Purdue settles suit with the Justice Department.
Following a hearing in bankruptcy court in White Plains, New York, Judge Robert Drain authorized the settlement between Purdue Pharma and the Department of Justice (DOJ), which is to include guilty pleas to “multiple serious felonies” including conspiracy to defraud the United States and violating anti-kickback laws.
“The DOJ settlement is a critical building block,” Judge Robert Drain said in making his decision.
The DOJ is pushing for Purdue to become a public benefit corporation governed by a trust that “has to balance its interests against those of the American public and public health,” according to the agency. So long as the company is restructured in this way, the DOJ will take $225 million.
“Today is in fact a monumental day,” Purdue Pharma’s attorney Marshall Huebner said following the decision made by Judge Drain. “Purdue Pharma will never emerge from Chapter 11. The proposed settlement with the Department of Justice should be approved because it fully resolves the United States’ criminal and civil investigations of the Debtors in a manner that is fair, equitable, and in the best interests of the estates.”
Last month, the DOJ announced an initial civil settlement with the drug maker, stating, “The civil settlement with Purdue provides the United States with an allowed, unsubordinated, general unsecured bankruptcy claim for recovery of $2.8 billion. This settlement resolves allegations that from 2010 to 2018, Purdue caused false claims to be submitted to federal health care programs, specifically Medicare, Medicaid, TRICARE, the Federal Employees Health Benefits Program, and the Indian Health Service. The government alleged that Purdue promoted its opioid drugs to health care providers it knew were prescribing opioids for uses that were unsafe, ineffective, and medically unnecessary, and that often led to abuse and diversion.”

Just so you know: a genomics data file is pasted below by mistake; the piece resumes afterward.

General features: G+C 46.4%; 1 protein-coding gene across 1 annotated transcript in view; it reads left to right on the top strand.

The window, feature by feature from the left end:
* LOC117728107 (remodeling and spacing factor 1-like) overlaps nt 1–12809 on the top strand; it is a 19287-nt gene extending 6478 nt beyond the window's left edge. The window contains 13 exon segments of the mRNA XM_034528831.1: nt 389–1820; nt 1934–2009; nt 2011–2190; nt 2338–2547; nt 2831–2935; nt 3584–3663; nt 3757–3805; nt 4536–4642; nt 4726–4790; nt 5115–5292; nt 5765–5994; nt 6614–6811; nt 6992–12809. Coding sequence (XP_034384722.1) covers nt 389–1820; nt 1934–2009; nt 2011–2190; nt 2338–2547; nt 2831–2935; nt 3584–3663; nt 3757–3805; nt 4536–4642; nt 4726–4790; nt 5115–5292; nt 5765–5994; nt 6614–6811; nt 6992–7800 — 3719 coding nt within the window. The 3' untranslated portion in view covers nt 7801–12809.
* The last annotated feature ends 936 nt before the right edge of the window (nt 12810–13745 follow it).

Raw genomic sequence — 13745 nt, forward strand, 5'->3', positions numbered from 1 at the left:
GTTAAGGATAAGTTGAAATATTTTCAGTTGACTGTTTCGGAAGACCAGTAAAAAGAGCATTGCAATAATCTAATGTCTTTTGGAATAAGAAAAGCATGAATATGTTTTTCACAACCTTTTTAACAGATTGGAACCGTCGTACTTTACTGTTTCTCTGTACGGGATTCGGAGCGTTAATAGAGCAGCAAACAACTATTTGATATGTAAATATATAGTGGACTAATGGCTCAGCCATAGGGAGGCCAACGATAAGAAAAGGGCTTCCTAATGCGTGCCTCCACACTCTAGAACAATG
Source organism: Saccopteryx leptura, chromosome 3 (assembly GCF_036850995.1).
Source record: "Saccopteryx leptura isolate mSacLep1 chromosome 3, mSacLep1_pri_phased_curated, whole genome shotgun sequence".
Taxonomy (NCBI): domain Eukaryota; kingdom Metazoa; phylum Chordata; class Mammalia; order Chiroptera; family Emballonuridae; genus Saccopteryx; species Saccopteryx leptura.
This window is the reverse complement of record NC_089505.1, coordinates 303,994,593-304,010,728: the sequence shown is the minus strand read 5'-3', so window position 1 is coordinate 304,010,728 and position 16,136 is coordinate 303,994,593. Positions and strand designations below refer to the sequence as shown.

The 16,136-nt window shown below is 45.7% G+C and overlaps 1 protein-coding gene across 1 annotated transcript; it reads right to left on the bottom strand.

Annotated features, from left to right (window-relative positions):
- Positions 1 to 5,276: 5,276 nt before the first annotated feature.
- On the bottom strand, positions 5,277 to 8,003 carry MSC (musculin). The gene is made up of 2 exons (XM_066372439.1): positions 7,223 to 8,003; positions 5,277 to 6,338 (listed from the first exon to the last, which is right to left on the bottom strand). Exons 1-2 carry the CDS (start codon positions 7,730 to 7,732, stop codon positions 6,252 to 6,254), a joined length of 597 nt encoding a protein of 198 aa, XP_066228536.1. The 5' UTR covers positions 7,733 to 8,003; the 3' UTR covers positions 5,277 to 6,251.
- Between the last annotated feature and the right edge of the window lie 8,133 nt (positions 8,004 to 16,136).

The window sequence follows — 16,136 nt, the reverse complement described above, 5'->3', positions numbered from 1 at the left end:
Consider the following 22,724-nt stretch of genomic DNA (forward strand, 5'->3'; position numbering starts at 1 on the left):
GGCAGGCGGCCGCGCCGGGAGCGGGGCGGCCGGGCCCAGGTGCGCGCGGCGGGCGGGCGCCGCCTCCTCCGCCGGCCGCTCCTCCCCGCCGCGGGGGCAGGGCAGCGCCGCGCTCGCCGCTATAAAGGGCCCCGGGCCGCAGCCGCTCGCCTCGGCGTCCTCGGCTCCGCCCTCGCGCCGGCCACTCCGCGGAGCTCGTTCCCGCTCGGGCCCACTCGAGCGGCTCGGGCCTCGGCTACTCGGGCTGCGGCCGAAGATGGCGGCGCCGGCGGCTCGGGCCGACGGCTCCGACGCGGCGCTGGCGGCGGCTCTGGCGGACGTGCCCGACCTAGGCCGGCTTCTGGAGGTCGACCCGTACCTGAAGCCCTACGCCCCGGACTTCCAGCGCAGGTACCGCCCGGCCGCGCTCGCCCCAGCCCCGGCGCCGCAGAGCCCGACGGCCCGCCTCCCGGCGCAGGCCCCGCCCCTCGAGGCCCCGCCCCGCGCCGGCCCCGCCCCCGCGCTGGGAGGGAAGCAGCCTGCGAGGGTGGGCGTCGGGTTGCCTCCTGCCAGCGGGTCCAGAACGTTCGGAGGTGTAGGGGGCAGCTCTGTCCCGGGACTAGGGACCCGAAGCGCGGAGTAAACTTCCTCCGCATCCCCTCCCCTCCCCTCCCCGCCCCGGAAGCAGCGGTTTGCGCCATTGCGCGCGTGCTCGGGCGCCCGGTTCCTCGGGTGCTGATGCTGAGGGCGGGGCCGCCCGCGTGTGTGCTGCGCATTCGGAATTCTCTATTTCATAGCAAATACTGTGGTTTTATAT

Of the latest settlement, the agency explained, “Under a separate civil settlement, individual members of the Sackler family will pay the United States $225 million arising from the alleged conduct of Dr. Richard Sackler, David Sackler, Mortimer D.A. Sackler, Dr. Kathe Sackler, and Jonathan Sackler (the Named Sacklers). This settlement resolves allegations that, in 2012, the Named Sacklers knew that the legitimate market for Purdue’s opioids had contracted. Nevertheless, they requested that Purdue executives recapture lost sales and increase Purdue’s share of the opioid market.”
Many states and advocates for victims have voiced their concerns that the settlement is far too lenient on the members of the Sackler family who own Purdue. They have also indicated the proposed reorganization will place the federal government in the opioid business.
“The DOJ settlement mandates the preservation of the OxyContin business under the government’s protection as a Public Benefit Company. This requirement in the settlement is improper, corrosive to public faith in government, and offensive to the tens of thousands of families who have been harmed,” said a group of families at the hearing.
The DOJ, however, called the agreement “significant” since “it requires Purdue Pharma to plead guilty to three felonies and steers money to communities ravaged by opioid abuse.” And this viewpoint was shared by Purdue.
The company stated, “This milestone settlement should be approved now – not delayed, deferred, or risked. If approved, the DOJ Resolution will preserve billions of dollars of value for creditors other than the federal government and will maximize the value available to address the opioid crisis.”